We are neither our actions nor our thoughts.
This, in short, is what explains in scientific terms [...] based on multiple observations made in the laboratory at the Tokyo Faculty of Medicine, the somatic effects of zazen: a marked reduction in the level of lactic acid in the blood, a perceptible modification of endo crine secretions and especially of brain waves, recorded by the electroencephalogram. The absolute straightness of the spinal column, slow and deep breathing move the transmitter center from the superficial layers of the brain, which we use almost exclusively in our daily life, to the deep layers, covered, offended, suffocated by the former, and which have almost ceased to be functional.
This, it seems to me, is an excellent approach to zazen for the use of Westerners.
Especially if we compare these data with the work and experiments done elsewhere on these same centers, because to this deep brain corresponds the personality underlying social conditioning, the constraints and constraints of education, represented by the prefrontational layers of the neocortex, the center of our most personal, intimate, free and disinterested acts, artistic activities and, more generally, creative, aesthetic activities, those through which we give pleasure to ourselves, those where what Freud calls the principle of pleasure is satisfied and blossoms, those in sum of pure enjoyment, spiritual as well as sensual, but also of intuition, imagination, "genius", but it is also the place, since, in the order of evolution, this is the forebrain, primitive, of communication with all other living beings, not only human beings, the radiating point, one might say, of cosmic participation, for all this that words distinguish, in reality, is one.
This external, objective point of view is confirmed by what we feel in zazen from within, but also in a way explains and justifies it, so it is not a delusion, a story we tell ourselves.In fact, if the frontal lobes have become so predominant, having become a real monopoly for some, it is under the pressure of society, with the rise of an exclusively and flatly rationalist civilization, because man is reduced to his flat, planned projection, he has lost his third dimension, his relief, or the lowest common denominator, Carefully amputated of all that was out of date, carefully planed, because it is from it that the general consensus can be made, they are also, in a complementary way, the centers of defense, of the alert directed against the outside world and its aggressions, which it is conceivable that they have taken on ever greater importance with the accumulation, the tightening of the human species.
But, fortunately, our profound personality does not reside there. And, deep down, we know this intuitively, or at least we believe it. We are restless, but we also see ourselves restless. In short, we don't confuse ourselves with our actions, nor do we confuse ourselves with our thoughts - who would dare to say again: I think, therefore I am ? or even with our state, since we know that it is versatile, changing according to circumstances and moods, and so we implicitly refer to something else, something fixed, stable, situated outside, but inside.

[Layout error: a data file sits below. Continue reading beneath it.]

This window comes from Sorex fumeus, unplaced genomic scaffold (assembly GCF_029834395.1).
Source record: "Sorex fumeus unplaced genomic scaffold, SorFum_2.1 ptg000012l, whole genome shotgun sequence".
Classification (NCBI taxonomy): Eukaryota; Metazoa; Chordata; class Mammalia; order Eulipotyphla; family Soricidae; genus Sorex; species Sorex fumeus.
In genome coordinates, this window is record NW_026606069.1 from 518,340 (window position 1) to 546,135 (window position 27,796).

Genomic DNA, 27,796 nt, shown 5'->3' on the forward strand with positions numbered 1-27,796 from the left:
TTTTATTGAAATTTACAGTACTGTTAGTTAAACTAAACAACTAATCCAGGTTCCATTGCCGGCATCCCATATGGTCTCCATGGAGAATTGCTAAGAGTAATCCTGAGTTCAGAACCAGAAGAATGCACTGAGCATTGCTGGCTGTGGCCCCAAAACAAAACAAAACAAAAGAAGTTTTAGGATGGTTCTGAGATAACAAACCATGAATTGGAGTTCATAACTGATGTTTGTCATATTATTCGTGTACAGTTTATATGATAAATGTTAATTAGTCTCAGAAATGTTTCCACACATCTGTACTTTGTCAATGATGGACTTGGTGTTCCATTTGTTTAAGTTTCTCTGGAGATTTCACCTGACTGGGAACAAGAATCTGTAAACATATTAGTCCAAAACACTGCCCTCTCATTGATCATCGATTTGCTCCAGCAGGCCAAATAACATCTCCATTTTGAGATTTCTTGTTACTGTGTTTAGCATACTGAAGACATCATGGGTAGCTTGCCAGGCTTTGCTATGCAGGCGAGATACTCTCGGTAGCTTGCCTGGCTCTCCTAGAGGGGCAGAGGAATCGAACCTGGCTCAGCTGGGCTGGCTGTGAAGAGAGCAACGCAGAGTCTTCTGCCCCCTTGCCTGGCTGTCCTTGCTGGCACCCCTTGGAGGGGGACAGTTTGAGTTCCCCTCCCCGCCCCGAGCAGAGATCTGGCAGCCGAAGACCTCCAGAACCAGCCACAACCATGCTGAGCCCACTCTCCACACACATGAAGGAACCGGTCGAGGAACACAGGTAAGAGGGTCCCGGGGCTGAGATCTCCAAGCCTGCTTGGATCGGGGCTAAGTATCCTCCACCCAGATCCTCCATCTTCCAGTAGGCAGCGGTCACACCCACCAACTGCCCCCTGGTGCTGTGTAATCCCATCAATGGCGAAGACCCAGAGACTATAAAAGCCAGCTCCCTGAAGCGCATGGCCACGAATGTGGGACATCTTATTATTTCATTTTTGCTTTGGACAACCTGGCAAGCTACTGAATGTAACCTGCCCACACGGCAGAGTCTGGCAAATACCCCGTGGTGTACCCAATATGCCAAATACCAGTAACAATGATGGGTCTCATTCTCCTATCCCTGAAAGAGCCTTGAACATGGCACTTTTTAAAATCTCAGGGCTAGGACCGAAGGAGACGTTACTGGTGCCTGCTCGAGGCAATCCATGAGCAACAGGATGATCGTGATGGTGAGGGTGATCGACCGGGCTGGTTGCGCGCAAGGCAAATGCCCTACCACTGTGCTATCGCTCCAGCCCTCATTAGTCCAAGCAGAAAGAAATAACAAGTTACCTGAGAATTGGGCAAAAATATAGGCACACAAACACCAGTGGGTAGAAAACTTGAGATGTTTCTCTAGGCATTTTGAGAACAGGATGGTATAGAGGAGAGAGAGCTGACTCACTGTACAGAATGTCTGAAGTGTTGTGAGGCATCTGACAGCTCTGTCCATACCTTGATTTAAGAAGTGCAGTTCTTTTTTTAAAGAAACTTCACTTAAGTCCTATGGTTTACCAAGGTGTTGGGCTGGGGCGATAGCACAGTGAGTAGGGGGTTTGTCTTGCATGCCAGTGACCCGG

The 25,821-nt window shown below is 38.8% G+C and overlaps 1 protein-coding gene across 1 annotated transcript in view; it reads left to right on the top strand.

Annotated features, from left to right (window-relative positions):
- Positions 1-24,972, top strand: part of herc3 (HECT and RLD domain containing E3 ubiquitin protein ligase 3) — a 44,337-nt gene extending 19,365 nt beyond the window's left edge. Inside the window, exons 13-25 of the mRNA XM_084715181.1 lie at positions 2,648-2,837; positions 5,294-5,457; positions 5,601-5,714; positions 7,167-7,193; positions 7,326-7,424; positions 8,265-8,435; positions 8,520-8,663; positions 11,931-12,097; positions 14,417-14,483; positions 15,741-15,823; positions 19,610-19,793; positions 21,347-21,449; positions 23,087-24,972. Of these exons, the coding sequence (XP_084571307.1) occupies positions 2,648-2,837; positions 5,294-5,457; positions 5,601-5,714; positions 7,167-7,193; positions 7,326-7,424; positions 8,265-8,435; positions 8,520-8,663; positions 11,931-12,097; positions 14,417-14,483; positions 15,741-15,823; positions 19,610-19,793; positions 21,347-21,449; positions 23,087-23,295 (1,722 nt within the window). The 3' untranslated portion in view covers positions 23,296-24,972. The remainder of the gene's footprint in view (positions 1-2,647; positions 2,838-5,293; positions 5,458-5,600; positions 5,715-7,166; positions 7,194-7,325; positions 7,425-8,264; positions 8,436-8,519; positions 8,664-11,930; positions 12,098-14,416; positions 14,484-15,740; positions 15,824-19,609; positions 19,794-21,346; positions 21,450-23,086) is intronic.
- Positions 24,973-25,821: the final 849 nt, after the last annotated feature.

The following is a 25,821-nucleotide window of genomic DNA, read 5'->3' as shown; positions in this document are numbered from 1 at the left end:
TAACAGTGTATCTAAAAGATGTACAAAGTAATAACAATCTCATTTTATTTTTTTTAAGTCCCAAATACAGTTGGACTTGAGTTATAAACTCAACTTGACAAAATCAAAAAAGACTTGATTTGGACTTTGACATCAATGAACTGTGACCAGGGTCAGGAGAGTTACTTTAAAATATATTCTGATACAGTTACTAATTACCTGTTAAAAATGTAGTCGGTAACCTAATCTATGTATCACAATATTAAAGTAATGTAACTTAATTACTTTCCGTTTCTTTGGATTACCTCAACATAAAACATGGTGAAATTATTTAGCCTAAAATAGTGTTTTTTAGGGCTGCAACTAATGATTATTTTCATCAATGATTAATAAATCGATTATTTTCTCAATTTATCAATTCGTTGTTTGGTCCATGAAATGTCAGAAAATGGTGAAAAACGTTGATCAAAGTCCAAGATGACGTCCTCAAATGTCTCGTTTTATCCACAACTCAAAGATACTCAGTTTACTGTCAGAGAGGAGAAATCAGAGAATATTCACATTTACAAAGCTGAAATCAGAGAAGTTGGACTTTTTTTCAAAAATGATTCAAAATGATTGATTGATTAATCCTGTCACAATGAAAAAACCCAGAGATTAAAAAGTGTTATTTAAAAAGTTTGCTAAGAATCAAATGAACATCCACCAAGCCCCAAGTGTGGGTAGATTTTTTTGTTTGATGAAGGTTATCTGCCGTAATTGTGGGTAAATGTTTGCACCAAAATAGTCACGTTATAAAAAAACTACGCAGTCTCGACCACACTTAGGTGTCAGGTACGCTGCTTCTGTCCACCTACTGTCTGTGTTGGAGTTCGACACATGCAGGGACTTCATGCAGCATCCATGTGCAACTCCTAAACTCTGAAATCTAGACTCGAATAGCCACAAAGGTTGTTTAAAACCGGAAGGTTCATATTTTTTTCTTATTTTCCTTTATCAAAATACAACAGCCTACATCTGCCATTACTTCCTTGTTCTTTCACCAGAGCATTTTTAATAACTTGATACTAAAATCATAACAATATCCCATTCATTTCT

Most people mistakenly believe that all you have to do to stop working is not work. The inventors of the ...
Humans are amphibians—half spirit and half animal. (The Enemy's determination to produce such a revolting hybrid was one of the things that determined Our Father to withdraw his support from Him.) As spirits they belong to the eternal world, but as animals they inhabit time. This means that while their spirit can be directed to an eternal object, their bodies, passions, and imaginations are in continual change, for to be in time means to change.
Their nearest approach to constancy, therefore, is undulation—the repeated return to a level from which they repeatedly fall back, a series of troughs and peaks. If you had watched your patient carefully you would have seen this undulation in every de-partment of his life—his interest in his work, his affection for his friends, his physical appetites, all go up and down. As long as he lives on earth periods of emotional and bodily richness and liveliness will alternate with periods of numbness and poverty.
The dryness and dullness through which your patient is now going are not, as you fondly suppose, your workmanship; they are merely a natural phenomenon which will do us no good unless you make a good use of it.
One of the great tragedies of mankind is that morality has been hijacked by religion. So now people assume that religion and have a necessary connection. But the basis of morality is really very simple and doesn't require religion at all. It's this: "Don't do unto anybody else what you wouldn't like to be done to you." It seems to me that that's all there is to it.
Christianity is called the religion of pity. — Pity is the opposite of the tonic affects that heighten the energy ...